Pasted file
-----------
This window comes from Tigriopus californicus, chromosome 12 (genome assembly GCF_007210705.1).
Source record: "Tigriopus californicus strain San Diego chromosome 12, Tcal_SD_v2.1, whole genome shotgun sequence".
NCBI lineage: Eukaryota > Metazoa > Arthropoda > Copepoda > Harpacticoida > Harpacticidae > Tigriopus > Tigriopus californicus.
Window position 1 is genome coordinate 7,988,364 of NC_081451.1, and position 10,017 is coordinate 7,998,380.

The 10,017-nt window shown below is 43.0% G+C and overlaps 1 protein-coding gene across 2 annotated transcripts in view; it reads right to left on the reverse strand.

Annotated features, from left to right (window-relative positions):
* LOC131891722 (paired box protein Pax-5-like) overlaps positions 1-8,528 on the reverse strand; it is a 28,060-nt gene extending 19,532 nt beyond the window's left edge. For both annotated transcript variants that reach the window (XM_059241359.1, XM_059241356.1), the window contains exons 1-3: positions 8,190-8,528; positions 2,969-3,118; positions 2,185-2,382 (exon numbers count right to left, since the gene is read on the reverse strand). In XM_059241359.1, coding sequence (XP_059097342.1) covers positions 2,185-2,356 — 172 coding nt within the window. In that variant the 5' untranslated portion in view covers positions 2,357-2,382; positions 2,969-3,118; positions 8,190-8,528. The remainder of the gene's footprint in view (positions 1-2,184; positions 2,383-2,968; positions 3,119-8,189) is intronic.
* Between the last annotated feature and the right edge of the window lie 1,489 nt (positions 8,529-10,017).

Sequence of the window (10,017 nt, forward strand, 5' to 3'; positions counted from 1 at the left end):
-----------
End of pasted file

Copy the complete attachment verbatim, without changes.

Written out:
This window comes from Tigriopus californicus, chromosome 12 (genome assembly GCF_007210705.1).
Source record: "Tigriopus californicus strain San Diego chromosome 12, Tcal_SD_v2.1, whole genome shotgun sequence".
NCBI lineage: Eukaryota > Metazoa > Arthropoda > Copepoda > Harpacticoida > Harpacticidae > Tigriopus > Tigriopus californicus.
Window position 1 is genome coordinate 7,988,364 of NC_081451.1, and position 10,017 is coordinate 7,998,380.

The 10,017-nt window shown below is 43.0% G+C and overlaps 1 protein-coding gene across 2 annotated transcripts in view; it reads right to left on the reverse strand.

Annotated features, from left to right (window-relative positions):
* LOC131891722 (paired box protein Pax-5-like) overlaps positions 1-8,528 on the reverse strand; it is a 28,060-nt gene extending 19,532 nt beyond the window's left edge. For both annotated transcript variants that reach the window (XM_059241359.1, XM_059241356.1), the window contains exons 1-3: positions 8,190-8,528; positions 2,969-3,118; positions 2,185-2,382 (exon numbers count right to left, since the gene is read on the reverse strand). In XM_059241359.1, coding sequence (XP_059097342.1) covers positions 2,185-2,356 — 172 coding nt within the window. In that variant the 5' untranslated portion in view covers positions 2,357-2,382; positions 2,969-3,118; positions 8,190-8,528. The remainder of the gene's footprint in view (positions 1-2,184; positions 2,383-2,968; positions 3,119-8,189) is intronic.
* Between the last annotated feature and the right edge of the window lie 1,489 nt (positions 8,529-10,017).

Sequence of the window (10,017 nt, forward strand, 5' to 3'; positions counted from 1 at the left end):